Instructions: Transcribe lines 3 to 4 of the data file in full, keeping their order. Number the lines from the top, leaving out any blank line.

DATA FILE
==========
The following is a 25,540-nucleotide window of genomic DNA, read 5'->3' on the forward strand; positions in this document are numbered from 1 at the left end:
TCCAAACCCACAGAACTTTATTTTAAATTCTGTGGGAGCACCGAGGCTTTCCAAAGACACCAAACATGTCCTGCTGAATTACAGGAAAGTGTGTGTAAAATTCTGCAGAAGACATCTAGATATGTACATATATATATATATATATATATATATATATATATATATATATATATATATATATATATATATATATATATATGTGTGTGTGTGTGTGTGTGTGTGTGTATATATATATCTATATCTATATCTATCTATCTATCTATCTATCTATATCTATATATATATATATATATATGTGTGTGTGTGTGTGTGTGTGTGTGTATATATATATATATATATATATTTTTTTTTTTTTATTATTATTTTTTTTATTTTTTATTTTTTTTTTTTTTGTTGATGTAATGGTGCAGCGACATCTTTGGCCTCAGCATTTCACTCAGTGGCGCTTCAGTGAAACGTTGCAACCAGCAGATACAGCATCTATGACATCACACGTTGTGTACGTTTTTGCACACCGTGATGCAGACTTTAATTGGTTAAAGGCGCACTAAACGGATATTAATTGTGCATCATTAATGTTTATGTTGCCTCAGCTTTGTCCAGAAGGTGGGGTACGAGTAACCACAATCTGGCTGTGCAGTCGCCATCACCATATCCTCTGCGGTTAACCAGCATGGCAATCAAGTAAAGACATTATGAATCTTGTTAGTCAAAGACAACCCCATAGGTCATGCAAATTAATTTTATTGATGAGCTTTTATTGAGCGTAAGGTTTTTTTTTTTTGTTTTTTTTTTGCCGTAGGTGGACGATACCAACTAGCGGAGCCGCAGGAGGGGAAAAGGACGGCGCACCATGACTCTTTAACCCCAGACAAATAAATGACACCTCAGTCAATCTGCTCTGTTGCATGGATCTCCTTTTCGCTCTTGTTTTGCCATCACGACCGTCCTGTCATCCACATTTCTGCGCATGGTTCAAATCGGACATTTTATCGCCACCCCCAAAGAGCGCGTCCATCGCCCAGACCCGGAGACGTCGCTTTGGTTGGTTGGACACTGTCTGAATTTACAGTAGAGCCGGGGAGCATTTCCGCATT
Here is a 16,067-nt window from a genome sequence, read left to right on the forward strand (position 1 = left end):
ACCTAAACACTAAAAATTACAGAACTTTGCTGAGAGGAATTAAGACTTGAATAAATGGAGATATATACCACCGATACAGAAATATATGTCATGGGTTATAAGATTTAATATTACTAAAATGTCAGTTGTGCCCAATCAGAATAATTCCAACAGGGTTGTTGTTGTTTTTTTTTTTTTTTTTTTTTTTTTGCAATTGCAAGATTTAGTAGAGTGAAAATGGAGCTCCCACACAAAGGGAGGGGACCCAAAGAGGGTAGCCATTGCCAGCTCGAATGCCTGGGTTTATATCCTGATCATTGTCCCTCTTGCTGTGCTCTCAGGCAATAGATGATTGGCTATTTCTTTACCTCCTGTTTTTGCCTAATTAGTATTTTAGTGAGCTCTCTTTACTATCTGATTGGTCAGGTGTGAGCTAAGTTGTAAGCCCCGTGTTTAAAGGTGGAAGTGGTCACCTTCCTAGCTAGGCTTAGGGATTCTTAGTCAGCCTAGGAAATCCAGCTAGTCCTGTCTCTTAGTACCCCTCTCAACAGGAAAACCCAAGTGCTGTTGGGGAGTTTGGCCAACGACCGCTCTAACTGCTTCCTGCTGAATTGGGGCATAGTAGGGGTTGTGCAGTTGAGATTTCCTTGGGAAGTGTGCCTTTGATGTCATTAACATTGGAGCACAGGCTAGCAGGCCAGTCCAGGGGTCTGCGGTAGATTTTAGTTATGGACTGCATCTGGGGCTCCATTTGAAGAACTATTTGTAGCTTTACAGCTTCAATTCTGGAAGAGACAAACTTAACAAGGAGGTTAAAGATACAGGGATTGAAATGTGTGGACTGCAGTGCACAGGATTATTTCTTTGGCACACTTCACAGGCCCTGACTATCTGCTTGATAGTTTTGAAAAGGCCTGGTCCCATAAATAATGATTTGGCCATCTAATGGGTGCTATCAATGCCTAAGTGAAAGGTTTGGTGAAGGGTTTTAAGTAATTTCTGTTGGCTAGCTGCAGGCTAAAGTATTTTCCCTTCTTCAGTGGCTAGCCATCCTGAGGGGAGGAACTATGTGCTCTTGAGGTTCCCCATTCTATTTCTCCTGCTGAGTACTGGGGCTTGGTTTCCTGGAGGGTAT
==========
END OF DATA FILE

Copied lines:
Here is a 16,067-nt window from a genome sequence, read left to right on the forward strand (position 1 = left end):
ACCTAAACACTAAAAATTACAGAACTTTGCTGAGAGGAATTAAGACTTGAATAAATGGAGATATATACCACCGATACAGAAATATATGTCATGGGTTATAAGATTTAATATTACTAAAATGTCAGTTGTGCCCAATCAGAATAATTCCAACAGGGTTGTTGTTGTTTTTTTTTTTTTTTTTTTTTTTTTGCAATTGCAAGATTTAGTAGAGTGAAAATGGAGCTCCCACACAAAGGGAGGGGACCCAAAGAGGGTAGCCATTGCCAGCTCGAATGCCTGGGTTTATATCCTGATCATTGTCCCTCTTGCTGTGCTCTCAGGCAATAGATGATTGGCTATTTCTTTACCTCCTGTTTTTGCCTAATTAGTATTTTAGTGAGCTCTCTTTACTATCTGATTGGTCAGGTGTGAGCTAAGTTGTAAGCCCCGTGTTTAAAGGTGGAAGTGGTCACCTTCCTAGCTAGGCTTAGGGATTCTTAGTCAGCCTAGGAAATCCAGCTAGTCCTGTCTCTTAGTACCCCTCTCAACAGGAAAACCCAAGTGCTGTTGGGGAGTTTGGCCAACGACCGCTCTAACTGCTTCCTGCTGAATTGGGGCATAGTAGGGGTTGTGCAGTTGAGATTTCCTTGGGAAGTGTGCCTTTGATGTCATTAACATTGGAGCACAGGCTAGCAGGCCAGTCCAGGGGTCTGCGGTAGATTTTAGTTATGGACTGCATCTGGGGCTCCATTTGAAGAACTATTTGTAGCTTTACAGCTTCAATTCTGGAAGAGACAAACTTAACAAGGAGGTTAAAGATACAGGGATTGAAATGTGTGGACTGCAGTGCACAGGATTATTTCTTTGGCACACTTCACAGGCCCTGACTATCTGCTTGATAGTTTTGAAAAGGCCTGGTCCCATAAATAATGATTTGGCCATCTAATGGGTGCTATCAATGCCTAAGTGAAAGGTTTGGTGAAGGGTTTTAAGTAATTTCTGTTGGCTAGCTGCAGGCTAAAGTATTTTCCCTTCTTCAGTGGCTAGCCATCCTGAGGGGAGGAACTATGTGCTCTTGAGGTTCCCCATTCTATTTCTCCTGCTGAGTACTGGGGCTTGGTTTCCTGGAGGGTAT